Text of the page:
The competitive context in which Alaska operates is critical to understanding investment in Alaska oil and gas. The Alaska oil region does not exist in isolation. As with any investor, oil companies weigh one opportunity against another before committing their capital. As the Fraser Institute reports annually, several factors go into the weighting, but very high on the list is the type and predictability of the the fiscal structure governing the project.
Even though understanding the competitive context is critical to establishing oil policy for a region — and even though Alaska’s economy is hugely dependent on oil — Alaska, particularly the Alaska Legislature, approaches the issue oddly. Rather than developing an ongoing capability in Alaska charged with staying abreast of Alaska’s competitive position and suggesting adjustments as circumstances warrant, the Legislature appears content instead to rely on occasional reports by Outside experts.
Because Alaska’s oil region has a number of unique characteristics — Arctic environment, state ownership of the resource (and thus, limited contractual certainty), splits in ownership between the state and federal lands — this reliance on occasional Outside experts makes Alaska even more vulnerable to changes in the competitive environment. Because Alaska has no dedicated “forward looking radar” focused on its unique situation, Alaska often doesn’t foresee the consequences of change elsewhere — or even the consequences of its own actions — until it already is adversely affecting investment in Alaska.
Maybe that approach was acceptable during times when the North Slope was producing at high volumes and prices were strong. Flying into the storm, however, without “forward look radar” during a time where every dollar of investment is critical is shortsighted.
To her significant credit, one Legislator has proposed a remedy to that situation. Section 4 of the Draft Committee Substitute for S.B. 85 proposes to establish an “Oil and Gas Competitiveness Review Board.” Initially introduced by Senator Lesil McGuire early in the last session as Senate Concurrent Resolution 4, the legislation proposes to create a body serving an analogous function to what the Permanent Fund Board does with respect to Alaska’s other significant asset.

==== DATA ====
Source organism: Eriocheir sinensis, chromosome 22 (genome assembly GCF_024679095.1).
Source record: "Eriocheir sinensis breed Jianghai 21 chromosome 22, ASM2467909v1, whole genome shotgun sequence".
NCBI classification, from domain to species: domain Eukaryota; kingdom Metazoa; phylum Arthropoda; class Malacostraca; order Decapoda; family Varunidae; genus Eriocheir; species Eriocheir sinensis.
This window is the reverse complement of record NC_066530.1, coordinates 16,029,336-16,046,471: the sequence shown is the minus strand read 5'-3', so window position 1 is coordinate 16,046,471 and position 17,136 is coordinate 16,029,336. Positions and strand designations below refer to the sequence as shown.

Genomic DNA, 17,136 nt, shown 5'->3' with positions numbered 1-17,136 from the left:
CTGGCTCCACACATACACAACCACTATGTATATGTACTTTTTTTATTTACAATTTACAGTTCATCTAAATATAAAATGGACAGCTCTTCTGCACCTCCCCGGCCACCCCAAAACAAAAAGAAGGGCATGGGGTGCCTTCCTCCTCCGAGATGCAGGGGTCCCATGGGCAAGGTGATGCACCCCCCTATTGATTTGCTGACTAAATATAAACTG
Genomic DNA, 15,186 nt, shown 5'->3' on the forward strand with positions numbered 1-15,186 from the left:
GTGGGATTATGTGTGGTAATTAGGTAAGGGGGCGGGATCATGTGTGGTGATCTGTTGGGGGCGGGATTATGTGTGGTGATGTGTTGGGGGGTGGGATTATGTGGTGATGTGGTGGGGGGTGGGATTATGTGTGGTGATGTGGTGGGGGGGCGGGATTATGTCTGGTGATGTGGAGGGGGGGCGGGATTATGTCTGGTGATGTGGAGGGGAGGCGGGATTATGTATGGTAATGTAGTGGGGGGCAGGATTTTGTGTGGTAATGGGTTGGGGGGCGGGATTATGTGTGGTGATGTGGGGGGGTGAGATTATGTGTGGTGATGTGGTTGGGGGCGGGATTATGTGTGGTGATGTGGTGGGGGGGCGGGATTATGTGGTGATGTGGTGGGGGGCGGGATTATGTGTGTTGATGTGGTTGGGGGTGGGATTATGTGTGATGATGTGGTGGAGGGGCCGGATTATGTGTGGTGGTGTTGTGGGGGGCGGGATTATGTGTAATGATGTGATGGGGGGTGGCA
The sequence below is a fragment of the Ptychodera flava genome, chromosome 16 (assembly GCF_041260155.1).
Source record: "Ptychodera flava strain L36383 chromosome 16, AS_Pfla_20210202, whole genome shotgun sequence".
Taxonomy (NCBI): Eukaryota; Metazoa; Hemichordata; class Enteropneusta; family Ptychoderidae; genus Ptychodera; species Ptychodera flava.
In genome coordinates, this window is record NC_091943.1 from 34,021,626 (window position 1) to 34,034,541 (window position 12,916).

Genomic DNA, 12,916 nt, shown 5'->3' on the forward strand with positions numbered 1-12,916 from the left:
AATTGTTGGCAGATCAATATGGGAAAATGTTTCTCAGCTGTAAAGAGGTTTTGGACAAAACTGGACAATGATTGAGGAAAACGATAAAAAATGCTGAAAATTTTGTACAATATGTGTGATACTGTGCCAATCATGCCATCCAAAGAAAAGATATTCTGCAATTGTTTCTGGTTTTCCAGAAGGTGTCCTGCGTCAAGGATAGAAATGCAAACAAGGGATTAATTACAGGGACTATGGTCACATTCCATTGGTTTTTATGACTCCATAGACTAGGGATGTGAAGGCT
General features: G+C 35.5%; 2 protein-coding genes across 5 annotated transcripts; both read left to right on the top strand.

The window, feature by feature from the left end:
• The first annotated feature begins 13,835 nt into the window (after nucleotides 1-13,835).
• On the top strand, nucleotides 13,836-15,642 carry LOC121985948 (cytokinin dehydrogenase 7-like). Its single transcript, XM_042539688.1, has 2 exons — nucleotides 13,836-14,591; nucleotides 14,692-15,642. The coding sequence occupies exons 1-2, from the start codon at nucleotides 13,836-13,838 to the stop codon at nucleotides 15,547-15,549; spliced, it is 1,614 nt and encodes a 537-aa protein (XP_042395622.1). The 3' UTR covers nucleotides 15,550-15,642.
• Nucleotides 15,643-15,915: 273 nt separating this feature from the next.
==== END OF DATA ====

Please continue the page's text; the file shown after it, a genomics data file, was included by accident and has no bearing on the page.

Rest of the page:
“One of the most important things that the [Permanent Fund] Board does is to review, adopt and monitor an asset allocation that achieves a five percent real (above inflation) rate of return …. The APFC uses both internal staff and external money managers in managing the Fund’s asset classes ….” See “Investment Strategy,” Alaska Permanent Fund Corporation.
The goal of the Oil and Gas Competitiveness Review Board is comparable: “The duties of the board include … review the competitive position of the state to attract and maintain investment … [and] make … recommendations … to the Alaska State Legislature regarding … encouraging increased and ongoing long-term investment in and development of the state’s oil and gas resources.” Draft CS SB 85 at Section 4. Similar to the Permanent Fund Board, the Competitiveness Board also will develop in-state expertise to look out for Alaska’s interests.
In this context, a series of ongoing articles being published as part of Baker Hughes online “Reservoir Blog,” should be of particular interest to those that are concerned about Alaska oil and gas policy. Beginning with an overview in May 2011, the Blog has now posted six excellent articles on International Petroleum Fiscal Regimes. Want to develop a better sense of the competitive context in which Alaska operates — and better understand why Alaska needs “forward looking radar” to position itself to continue competing for investments? This series provides an excellent starting point.
This page daily publishes the a list of the recent articles available at the “Reservoir Blog” and other sources. Look over to the right side of the page, about now, and you will see a segment headed “Baker Hughes Blog Reservoir.” The articles are listed under that heading. You can click on any of them individually, or click on the header to be taken to the overall Blog. If you want to subscribe yourself to the Blog, the RSS feed is available here.
We similarly publish daily on the right hand side of this page a list of other articles important to understanding the oil industry available from other publications. We encourage you to stay current if you have an interest in understanding the evolving environment affecting oil and gas investment in Alaska.